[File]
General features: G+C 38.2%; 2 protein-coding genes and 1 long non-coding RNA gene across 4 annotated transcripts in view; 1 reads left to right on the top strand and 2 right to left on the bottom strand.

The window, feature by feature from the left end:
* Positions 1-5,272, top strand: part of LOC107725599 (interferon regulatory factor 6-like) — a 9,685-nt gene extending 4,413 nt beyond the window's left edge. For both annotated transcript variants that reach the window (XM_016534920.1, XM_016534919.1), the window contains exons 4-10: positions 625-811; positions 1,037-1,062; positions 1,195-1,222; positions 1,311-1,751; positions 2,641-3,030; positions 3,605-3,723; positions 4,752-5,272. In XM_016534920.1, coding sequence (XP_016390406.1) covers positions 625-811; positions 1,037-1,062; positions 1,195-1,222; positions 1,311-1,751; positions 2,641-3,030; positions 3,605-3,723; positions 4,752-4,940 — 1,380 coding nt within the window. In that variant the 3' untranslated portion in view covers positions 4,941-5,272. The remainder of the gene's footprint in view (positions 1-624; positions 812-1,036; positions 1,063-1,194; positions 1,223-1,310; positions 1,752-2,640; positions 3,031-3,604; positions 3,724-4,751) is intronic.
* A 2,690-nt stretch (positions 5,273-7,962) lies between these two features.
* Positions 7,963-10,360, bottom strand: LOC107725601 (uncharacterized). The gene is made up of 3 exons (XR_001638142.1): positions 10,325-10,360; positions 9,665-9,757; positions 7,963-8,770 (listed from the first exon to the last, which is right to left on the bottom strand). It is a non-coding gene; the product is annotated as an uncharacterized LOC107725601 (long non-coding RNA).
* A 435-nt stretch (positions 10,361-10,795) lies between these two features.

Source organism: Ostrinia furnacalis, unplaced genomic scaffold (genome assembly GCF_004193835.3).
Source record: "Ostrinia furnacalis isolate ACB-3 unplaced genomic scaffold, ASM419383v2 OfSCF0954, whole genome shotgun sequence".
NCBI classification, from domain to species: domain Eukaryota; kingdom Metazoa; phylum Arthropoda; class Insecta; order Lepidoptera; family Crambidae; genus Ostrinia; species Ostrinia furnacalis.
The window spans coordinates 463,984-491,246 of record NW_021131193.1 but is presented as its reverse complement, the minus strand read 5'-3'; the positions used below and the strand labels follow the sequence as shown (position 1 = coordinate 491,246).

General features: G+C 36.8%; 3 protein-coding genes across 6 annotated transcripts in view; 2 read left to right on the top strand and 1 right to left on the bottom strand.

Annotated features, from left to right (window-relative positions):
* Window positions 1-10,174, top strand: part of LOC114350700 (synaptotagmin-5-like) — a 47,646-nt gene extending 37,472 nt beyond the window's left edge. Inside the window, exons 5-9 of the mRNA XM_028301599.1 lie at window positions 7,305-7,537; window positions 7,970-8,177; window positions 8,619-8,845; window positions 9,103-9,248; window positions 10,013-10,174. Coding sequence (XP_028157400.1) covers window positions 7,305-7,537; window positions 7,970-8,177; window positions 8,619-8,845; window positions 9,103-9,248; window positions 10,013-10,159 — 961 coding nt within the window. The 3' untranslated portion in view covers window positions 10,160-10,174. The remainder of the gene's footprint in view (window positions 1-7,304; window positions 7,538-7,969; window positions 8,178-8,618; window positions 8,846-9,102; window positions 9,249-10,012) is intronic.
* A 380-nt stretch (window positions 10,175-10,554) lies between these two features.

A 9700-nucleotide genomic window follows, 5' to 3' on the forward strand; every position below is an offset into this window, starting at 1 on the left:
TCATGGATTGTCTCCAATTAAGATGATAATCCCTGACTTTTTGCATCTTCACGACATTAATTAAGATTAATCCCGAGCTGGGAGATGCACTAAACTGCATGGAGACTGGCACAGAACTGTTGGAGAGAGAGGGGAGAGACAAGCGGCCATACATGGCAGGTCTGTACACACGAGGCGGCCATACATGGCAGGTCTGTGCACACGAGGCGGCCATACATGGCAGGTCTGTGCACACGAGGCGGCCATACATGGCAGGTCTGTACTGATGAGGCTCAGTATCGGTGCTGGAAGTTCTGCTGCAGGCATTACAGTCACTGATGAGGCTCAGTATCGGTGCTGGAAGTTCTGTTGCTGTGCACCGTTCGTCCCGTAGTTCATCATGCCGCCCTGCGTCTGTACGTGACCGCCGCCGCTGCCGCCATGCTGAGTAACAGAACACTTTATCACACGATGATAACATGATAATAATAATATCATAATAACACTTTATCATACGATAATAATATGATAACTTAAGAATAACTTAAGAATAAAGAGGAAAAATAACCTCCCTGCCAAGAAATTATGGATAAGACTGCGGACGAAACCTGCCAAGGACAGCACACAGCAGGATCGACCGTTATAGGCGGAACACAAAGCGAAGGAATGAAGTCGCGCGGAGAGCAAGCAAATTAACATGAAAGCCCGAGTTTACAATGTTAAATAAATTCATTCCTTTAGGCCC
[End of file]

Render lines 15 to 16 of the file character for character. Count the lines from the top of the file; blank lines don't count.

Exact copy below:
A 9700-nucleotide genomic window follows, 5' to 3' on the forward strand; every position below is an offset into this window, starting at 1 on the left:
TCATGGATTGTCTCCAATTAAGATGATAATCCCTGACTTTTTGCATCTTCACGACATTAATTAAGATTAATCCCGAGCTGGGAGATGCACTAAACTGCATGGAGACTGGCACAGAACTGTTGGAGAGAGAGGGGAGAGACAAGCGGCCATACATGGCAGGTCTGTACACACGAGGCGGCCATACATGGCAGGTCTGTGCACACGAGGCGGCCATACATGGCAGGTCTGTGCACACGAGGCGGCCATACATGGCAGGTCTGTACTGATGAGGCTCAGTATCGGTGCTGGAAGTTCTGCTGCAGGCATTACAGTCACTGATGAGGCTCAGTATCGGTGCTGGAAGTTCTGTTGCTGTGCACCGTTCGTCCCGTAGTTCATCATGCCGCCCTGCGTCTGTACGTGACCGCCGCCGCTGCCGCCATGCTGAGTAACAGAACACTTTATCACACGATGATAACATGATAATAATAATATCATAATAACACTTTATCATACGATAATAATATGATAACTTAAGAATAACTTAAGAATAAAGAGGAAAAATAACCTCCCTGCCAAGAAATTATGGATAAGACTGCGGACGAAACCTGCCAAGGACAGCACACAGCAGGATCGACCGTTATAGGCGGAACACAAAGCGAAGGAATGAAGTCGCGCGGAGAGCAAGCAAATTAACATGAAAGCCCGAGTTTACAATGTTAAATAAATTCATTCCTTTAGGCCC